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I'm searching for Computer Vision: A Modern Approach (2nd Edition) pdf?
It depends on what you want to learn in computer vision. Even then, this is difficult to answer because there is no one book to rule them all. For a good overview and simple explanation of methods with references (if you want to go deeper), try Computer Vision. Algorithms and Applications, by Richard Szeliski. Many algorithms described in the book can be implemented straight after reading, but for the more advanced methods the details are lacking. For epipolar geometry side, the quintessential book that pretty much every CV person has on their desk is "MVG", Multiple View Geometry in Computer Vision by Hartley and Zisserman. Some beginners find this book to be challenging, but if you read and understand the first 3 or 4 chapters, and read the appendices, I think the rest of the book is fairly straight forward until you get into the deeper chapters, but by then you should be comfortable with the style and material. A solid companion book for Multiple-view Geometry would be the "MaSKS" book, An Invitation to 3-D Vision. Yi Ma, Stefano Soatto, Jana Kosecka, Shankar Sastry. Springer Verlag, 2003 . This book walks you through all the details that MVG alludes to but leaves as an exercise to the reader. However, the details can be cumbersome, and the beauty of MVG is it gives you very elegant explanations. Sometimes an elegant explanation is more enlightening than a detailed one. This is why I recommend both, and not just one. For image processing, I have a few IP books both specific and general, but I really think the Gonzalez and Woods book is the best for beginners. Check it out here. ImageProcessingPlace. I didn't learn from this book, but I TA'd a class that used it and after reading it myself I promptly bought a copy. It is meant for beginners in image processing, and explains things on the pixel level without getting too abstract. The abstractions, however, are definitely helpful if you have an electrical engineering background and are already used to the math involved. From there I feel you have to get specific to find that good books that cover IP material well ... There are books on morphology, contours, etc. The machine learning part of CV is tough. It's still an area very much in the research and exploration phase, so it's kind of hard to find a book dedicated specifically to Machine Learning applications to Computer Vision. Just stick with the Szeliski book... I covers all the common ML applications to vision. I don't know much about machine learning as it's own field other than the Bishop book already mentioned, so I'll leave that to others.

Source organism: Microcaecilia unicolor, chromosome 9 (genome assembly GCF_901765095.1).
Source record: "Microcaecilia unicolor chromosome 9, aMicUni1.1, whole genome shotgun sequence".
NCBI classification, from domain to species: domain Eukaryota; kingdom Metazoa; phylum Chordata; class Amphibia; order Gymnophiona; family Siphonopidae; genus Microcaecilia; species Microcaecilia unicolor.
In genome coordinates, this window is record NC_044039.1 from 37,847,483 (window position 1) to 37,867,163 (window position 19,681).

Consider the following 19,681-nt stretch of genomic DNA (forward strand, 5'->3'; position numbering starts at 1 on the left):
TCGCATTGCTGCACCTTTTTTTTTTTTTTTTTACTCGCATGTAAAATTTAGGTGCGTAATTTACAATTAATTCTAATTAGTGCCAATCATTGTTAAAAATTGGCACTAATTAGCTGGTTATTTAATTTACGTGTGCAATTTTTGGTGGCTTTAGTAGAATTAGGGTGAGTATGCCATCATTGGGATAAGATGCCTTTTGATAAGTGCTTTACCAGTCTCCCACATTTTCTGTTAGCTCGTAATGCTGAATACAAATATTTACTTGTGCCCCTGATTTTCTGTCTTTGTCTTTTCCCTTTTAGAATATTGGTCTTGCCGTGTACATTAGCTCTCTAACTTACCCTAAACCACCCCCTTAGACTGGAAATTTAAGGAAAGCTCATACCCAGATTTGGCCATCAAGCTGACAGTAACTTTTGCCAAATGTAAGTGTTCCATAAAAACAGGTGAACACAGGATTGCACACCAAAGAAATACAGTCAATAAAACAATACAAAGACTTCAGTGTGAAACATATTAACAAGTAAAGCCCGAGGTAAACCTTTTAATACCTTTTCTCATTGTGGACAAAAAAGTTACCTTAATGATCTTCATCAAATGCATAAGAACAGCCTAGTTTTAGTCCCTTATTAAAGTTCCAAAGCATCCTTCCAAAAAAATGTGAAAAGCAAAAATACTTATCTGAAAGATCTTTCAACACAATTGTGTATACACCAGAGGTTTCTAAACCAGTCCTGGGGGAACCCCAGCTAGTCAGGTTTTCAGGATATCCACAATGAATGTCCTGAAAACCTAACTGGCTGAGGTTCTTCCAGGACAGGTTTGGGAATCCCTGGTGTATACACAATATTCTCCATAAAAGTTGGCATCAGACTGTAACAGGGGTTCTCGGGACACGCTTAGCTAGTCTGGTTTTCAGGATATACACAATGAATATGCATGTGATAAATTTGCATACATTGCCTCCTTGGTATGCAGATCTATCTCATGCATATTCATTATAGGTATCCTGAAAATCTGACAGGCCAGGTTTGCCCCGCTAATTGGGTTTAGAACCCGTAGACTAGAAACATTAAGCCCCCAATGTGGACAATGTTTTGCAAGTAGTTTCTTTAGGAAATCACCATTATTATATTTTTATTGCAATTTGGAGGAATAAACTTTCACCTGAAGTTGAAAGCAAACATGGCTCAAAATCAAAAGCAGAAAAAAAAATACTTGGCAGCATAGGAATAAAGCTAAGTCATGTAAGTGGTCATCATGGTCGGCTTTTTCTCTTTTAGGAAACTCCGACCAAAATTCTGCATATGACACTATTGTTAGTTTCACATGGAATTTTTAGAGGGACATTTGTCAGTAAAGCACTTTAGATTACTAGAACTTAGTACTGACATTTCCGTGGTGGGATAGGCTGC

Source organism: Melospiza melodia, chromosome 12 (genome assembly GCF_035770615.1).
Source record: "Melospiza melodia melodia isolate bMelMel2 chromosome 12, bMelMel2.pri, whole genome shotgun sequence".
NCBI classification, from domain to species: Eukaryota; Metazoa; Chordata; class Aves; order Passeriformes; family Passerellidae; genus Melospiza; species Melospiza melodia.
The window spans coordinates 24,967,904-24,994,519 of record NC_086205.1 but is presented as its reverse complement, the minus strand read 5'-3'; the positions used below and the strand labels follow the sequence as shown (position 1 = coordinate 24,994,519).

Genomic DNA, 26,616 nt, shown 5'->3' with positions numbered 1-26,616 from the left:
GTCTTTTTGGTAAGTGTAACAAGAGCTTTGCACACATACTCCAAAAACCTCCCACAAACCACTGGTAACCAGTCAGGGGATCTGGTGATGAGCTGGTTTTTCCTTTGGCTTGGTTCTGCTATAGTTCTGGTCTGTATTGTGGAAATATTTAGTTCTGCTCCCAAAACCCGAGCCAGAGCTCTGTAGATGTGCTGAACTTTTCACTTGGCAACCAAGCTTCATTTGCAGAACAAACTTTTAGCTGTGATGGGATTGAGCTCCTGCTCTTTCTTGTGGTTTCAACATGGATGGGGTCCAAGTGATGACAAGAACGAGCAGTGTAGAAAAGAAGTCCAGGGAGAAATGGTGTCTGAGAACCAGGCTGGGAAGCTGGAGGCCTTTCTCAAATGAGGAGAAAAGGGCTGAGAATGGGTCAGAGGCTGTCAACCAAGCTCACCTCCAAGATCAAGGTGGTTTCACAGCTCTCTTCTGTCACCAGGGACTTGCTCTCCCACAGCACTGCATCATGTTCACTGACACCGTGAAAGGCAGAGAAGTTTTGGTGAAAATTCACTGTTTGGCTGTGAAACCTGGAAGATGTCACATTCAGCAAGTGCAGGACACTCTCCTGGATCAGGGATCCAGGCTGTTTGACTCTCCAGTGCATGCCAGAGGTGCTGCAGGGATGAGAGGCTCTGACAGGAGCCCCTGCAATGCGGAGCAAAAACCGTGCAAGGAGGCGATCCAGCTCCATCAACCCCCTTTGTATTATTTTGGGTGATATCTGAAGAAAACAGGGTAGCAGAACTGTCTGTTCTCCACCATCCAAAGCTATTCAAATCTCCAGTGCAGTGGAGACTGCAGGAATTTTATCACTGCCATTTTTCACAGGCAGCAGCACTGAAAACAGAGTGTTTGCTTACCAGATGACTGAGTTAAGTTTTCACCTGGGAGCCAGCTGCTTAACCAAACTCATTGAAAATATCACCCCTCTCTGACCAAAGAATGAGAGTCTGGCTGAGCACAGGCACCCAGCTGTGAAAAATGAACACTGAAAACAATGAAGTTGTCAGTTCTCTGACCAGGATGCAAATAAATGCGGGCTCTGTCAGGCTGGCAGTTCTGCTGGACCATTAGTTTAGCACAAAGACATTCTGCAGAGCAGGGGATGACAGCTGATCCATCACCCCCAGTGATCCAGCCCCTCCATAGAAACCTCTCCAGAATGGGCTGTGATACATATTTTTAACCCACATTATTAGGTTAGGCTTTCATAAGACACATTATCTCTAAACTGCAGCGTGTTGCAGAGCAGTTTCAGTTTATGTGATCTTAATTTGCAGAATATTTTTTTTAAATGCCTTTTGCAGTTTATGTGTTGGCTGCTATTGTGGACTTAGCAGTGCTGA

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However... For more specific machine learning, if you are going to get into it, take a look at the book by Srinivasan and Rizzo: Computer Vision: Machine Learning Methods by S.R., M.R. and M.S. This is a “hands on” book, full of math examples, but a great beginner's book. If you're doing CV because you are interested in Machine Learning, I think this is the best book you can get. Other books I'd recommend are the other Srinivasan-Rizzo one I mentioned as well: Computer Vision, Vision Processing and Pattern Recognition Using Machine Learning Techniques by S. R., M. R. and M. S. There are some related books that cover other aspects of AI... I was in a class when Srinivasan was our instructor and talked about deep learning, and while its nice stuff, there are less accessible and a little intimidating books on machine learning that I would recommend to.
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